One of Marshall McLuhan's most radical ideas was that technology extended natural human abilities, changing how we think, feel, and act, even affecting the way we process information and perceive the world around us. Technology, he argued, could be used to extend and enhance aspects of the human body or mind. So a bike or car can be regarded as extentions of feet, binoculars as extentions of the eye, headphones as extentions of the ear, and the internet as an extension of the mind.
Now, social media has transformed the way we communicate with one another, and subsequently overthrown the authority of traditional media. Many of the consequences of new media have been unintended, but have produced noticable social effects, affecting policing, the Judiciary and personal privacy. Videogame play is a vivid example of an everyday and intense extension of the human in and through media technology.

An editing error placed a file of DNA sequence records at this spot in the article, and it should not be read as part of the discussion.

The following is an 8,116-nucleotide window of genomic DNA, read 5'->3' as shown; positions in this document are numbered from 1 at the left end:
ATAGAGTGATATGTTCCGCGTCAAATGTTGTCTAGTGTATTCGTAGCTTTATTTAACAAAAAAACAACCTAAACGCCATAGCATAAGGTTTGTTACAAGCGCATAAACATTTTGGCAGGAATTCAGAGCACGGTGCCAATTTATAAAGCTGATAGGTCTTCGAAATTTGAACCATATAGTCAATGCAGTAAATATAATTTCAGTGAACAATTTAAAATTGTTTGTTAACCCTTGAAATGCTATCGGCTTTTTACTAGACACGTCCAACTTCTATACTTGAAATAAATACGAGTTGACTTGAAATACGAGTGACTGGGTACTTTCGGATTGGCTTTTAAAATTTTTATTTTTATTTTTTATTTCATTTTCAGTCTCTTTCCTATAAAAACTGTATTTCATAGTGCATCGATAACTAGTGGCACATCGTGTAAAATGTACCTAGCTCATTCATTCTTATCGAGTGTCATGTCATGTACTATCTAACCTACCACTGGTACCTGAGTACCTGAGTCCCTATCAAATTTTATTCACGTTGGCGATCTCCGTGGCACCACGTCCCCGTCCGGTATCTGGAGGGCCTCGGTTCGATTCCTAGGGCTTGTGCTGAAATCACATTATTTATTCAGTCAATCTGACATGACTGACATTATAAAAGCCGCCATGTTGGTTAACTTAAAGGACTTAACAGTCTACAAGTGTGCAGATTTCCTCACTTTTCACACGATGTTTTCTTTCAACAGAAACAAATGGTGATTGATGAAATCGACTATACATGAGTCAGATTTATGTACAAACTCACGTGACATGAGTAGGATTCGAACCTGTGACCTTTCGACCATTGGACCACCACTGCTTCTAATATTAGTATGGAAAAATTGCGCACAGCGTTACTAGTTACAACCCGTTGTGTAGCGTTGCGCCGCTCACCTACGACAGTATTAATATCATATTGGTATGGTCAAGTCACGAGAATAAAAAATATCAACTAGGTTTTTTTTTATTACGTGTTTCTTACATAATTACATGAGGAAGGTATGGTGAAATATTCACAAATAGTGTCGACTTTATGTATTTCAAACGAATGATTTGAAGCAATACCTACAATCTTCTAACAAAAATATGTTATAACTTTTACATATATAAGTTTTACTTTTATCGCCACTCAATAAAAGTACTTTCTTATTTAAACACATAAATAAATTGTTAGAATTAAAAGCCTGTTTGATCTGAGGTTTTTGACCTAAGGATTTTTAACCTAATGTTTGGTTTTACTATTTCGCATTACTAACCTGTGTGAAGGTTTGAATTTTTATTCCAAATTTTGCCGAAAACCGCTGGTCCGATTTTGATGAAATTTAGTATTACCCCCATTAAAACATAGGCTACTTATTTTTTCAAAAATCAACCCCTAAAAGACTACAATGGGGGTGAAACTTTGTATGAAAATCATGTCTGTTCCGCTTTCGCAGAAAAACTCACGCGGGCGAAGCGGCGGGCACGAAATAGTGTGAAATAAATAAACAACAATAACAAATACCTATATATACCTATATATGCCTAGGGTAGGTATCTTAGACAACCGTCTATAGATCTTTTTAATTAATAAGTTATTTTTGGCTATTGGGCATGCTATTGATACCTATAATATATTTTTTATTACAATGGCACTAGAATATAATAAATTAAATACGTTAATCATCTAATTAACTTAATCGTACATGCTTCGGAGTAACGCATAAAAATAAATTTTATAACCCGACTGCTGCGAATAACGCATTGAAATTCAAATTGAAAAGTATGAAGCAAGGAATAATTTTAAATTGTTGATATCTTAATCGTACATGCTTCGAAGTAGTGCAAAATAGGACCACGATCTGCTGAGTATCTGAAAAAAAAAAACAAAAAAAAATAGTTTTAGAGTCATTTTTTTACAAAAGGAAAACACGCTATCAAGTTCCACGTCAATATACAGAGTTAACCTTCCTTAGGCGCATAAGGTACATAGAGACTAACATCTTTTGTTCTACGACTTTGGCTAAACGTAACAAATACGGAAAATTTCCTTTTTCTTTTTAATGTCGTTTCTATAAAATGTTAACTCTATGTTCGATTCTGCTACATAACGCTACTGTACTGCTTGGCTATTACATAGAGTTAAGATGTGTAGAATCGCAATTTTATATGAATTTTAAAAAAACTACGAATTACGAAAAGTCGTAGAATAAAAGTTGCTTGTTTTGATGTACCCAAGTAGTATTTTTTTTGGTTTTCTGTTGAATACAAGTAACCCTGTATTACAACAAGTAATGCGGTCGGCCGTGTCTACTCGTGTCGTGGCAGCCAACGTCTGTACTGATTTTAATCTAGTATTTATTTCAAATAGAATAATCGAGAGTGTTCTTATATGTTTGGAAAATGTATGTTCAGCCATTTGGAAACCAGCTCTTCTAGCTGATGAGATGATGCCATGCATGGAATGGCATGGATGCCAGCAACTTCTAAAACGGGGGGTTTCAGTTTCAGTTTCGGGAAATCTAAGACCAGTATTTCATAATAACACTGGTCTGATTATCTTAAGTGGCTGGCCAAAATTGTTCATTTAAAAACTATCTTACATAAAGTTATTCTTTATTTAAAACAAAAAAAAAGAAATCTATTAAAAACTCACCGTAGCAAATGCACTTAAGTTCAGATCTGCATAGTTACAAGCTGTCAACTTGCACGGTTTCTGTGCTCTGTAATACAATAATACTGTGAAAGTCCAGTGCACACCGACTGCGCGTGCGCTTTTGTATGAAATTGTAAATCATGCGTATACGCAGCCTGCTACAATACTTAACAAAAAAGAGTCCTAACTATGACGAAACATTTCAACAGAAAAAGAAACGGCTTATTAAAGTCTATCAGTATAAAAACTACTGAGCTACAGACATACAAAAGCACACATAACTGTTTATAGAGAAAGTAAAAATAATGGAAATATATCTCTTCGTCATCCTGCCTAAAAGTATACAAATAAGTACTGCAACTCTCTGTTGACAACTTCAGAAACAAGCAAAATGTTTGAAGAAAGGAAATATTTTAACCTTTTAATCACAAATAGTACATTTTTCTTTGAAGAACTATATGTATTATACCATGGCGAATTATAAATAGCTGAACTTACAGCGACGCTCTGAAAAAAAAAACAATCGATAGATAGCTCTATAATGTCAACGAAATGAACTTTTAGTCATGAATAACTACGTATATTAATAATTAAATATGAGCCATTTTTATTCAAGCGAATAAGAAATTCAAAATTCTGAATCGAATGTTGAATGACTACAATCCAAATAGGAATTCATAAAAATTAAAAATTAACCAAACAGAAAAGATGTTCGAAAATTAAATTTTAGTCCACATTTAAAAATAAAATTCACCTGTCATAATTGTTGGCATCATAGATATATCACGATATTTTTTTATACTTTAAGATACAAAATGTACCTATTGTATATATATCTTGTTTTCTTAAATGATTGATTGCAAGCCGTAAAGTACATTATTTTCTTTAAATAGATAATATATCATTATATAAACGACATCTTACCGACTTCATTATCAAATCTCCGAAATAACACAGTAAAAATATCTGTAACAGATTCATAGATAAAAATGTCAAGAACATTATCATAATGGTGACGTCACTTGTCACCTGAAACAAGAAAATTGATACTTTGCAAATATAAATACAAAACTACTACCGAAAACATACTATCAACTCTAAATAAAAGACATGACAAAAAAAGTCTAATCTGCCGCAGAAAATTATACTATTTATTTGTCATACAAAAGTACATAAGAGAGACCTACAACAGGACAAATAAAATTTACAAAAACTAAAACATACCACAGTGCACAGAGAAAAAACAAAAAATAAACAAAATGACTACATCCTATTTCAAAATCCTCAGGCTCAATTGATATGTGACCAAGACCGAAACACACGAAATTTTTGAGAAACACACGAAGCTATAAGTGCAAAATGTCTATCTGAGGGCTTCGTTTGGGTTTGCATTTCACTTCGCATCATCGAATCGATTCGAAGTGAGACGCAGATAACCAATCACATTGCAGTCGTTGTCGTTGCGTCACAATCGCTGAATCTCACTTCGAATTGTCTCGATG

In this talk, the panel discuss the effects of media extension with emphasis on gaming, and the behavioural changes that it has created.
Rachel Coldicutt is a digital strategist and producer. She was until recently Head of Digital Media at the Royal Opera House, and now runs a creative agency called Caper. She is the founder of Culture Hack Day and blogs at fabricofthings.wordpress.com
Seth Giddings teaches theory and practice of digital media at the University of the West of England. He is co-author of Lister et al New Media: a critical introduction, (2nd edition: 2009), and editor of The New Media and Technocultures Reader (2011).
The panel was chaired by Simon Poulter, an artist and curator based in London. Simon develops programmes and commissions for a variety of organisations including MAC, Metal and the AND festival. He has recently become Head of Programme at Metal, developing projects in Liverpool and Southend.
Posted on Thu 6 Oct 2011.